Creators | Marc Sobel interviews Ganges creator Kevin Huizenga. [The Comics Journal]
Publishing | Spurred by the GoFundMe campaign launched last week by Dan Vado to get SLG Publishing “back on its feet,” Comic-Con and the Business of Pop Culture author Rob Salkowitz wonders whether a nonprofit model might make sense for some indie/niche publishers: “Contrary to popular perception, however, being a non-profit doesn’t mean you can’t make money. Lots of successful non-profits generate revenues in the millions and pay their staff, executives and contributors salaries comparable with those in the private sector. They can also pay contractors and contributors like performers or creators full market rates. They just don’t pay shareholders, and they plow any excess revenues back into their operations.” [ICv2.com]
Retailing | Shares of Barnes & Noble rose 5.5 percent Wednesday, to $21.69, following the announcement that the bookseller plans to split into two companies, one for its retail stores and the other for Nook Media. Barron’s suggests those plans could buoy stock prices for a while, as long as the company doesn’t change its mind (again) about the split. The magazine also notes the possibility that an outsider buyer could make a bid for the retail stores before the split takes place, leaving Barnes & Noble with the Nook, which will be combined with the company’s successful college-bookstore operations. [Barron's]
Manga | Inspired by a line of T-shirts featuring the work of the manga artist Jiraiya, Guy Trebay talks to Anne Ishii and Chip Kidd about the popularity of hard-core gay manga, such as the work of Gengoroh Tagame, in the United States. [The New York Times]
Jiro Taniguchi, creator of The Walking Man, A Distant Neighborhood and more than 40 other manga, will be a special guest in January at the 42nd Angoulême International Comics Festival, which will include a major exhibit of his work — the first of its scale in Europe.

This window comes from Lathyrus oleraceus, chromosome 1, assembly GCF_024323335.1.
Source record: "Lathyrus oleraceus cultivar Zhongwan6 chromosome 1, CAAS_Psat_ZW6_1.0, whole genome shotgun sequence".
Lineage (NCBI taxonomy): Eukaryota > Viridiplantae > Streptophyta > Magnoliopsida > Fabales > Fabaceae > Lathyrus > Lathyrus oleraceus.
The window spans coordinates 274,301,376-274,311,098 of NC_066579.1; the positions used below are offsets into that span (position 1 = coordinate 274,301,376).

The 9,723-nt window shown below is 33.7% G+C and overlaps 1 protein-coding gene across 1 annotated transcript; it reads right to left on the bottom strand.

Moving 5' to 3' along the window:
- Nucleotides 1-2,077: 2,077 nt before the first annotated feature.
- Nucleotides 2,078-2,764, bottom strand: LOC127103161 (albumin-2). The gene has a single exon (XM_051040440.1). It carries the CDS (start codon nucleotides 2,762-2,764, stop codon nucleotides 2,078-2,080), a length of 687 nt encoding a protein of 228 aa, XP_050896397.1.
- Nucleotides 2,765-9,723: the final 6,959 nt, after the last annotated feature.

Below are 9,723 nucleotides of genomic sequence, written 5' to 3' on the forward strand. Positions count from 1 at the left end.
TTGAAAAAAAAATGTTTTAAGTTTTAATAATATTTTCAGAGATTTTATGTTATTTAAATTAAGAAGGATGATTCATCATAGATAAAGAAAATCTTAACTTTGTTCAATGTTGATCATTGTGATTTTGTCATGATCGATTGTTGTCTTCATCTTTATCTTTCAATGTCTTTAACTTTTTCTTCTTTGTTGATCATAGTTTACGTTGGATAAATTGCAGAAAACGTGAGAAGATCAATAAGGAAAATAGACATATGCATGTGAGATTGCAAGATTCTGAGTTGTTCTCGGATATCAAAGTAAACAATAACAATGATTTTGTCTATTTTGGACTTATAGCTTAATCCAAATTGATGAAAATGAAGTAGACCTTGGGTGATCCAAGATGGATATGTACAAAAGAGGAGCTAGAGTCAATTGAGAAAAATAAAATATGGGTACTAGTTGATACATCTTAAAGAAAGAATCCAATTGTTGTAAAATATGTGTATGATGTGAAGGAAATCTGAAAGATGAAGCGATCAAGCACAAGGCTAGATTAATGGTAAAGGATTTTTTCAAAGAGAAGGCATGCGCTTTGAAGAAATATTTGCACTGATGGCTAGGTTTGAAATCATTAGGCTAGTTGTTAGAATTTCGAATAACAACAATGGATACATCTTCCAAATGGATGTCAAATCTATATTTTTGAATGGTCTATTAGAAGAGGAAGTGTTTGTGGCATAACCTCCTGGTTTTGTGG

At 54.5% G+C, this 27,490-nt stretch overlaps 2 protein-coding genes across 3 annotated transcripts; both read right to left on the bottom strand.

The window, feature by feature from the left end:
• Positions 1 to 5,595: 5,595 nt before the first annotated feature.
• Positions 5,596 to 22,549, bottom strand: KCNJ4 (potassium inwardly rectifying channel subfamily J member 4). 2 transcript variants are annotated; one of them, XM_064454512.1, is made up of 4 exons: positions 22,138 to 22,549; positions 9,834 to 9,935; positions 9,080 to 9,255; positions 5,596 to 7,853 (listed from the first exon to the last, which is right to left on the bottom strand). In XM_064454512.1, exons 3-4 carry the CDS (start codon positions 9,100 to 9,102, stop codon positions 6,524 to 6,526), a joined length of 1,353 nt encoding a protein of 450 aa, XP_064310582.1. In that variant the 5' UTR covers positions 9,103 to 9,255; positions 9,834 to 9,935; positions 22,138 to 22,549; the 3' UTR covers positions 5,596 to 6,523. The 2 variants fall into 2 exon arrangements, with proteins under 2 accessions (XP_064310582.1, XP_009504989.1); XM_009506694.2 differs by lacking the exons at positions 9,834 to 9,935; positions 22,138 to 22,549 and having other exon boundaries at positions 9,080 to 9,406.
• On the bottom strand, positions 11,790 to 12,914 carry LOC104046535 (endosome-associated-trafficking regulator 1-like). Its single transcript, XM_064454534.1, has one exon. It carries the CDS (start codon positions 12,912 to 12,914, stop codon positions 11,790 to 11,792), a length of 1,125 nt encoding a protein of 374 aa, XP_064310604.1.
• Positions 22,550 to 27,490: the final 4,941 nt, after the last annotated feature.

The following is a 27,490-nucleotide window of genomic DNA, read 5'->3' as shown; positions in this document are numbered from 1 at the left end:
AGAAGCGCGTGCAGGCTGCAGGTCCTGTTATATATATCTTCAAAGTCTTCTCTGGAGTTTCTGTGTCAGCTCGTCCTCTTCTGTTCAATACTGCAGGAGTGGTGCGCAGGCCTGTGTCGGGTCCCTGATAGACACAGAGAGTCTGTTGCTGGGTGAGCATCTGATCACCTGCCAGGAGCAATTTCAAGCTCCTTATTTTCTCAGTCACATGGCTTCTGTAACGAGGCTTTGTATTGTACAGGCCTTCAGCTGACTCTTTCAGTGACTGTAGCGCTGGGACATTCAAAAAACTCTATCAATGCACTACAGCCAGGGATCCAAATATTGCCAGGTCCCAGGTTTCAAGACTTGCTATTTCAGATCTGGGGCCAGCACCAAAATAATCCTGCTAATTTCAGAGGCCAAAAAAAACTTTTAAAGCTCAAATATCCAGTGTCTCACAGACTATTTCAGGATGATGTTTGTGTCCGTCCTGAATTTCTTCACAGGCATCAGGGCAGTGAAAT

Titled “Taniguchi, l’homme qui rêve” (“Taniguchi, the dreaming man”), the exhibition will cover four decades of Taniguchi’s work, which includes the memoir A Zoo in Winter, the conquest-of-Everest tale Summit of the Gods, the time-travel story A Distant Neighborhood, and the mystery The Quest for the Missing Girl.
Not only does Taniguchi’s work span most of the major graphic novel genres, the official press release points out, but he has crossed over to become an author with universal appeal. Indeed, Laurent Duvault, director of international media development for the publishing group Media Participations, told me at this year’s festival that “Taniguchi was the first Japanese artist to have his own area, not in the manga section but in the French section [of bookstores]. It was a graphic novel approach, not a manga approach.” He attributed this in part to the fact that Taniguchi’s work is flipped, so it reads left to right, making it more accessible to readers of European languages. Taniguchi is no stranger to Angoulême: A Distant Neighborhood was awarded the Alph’Art prize for best scenario at the 2003 festival, and he was one of the nominees for the Grand Prix this year.
Taniguchi, who has four new books coming out this year in France, will be present at Angoulême to open the exhibit and participate in the program; after the festival is over, the show will go on tour around France and the rest of Europe.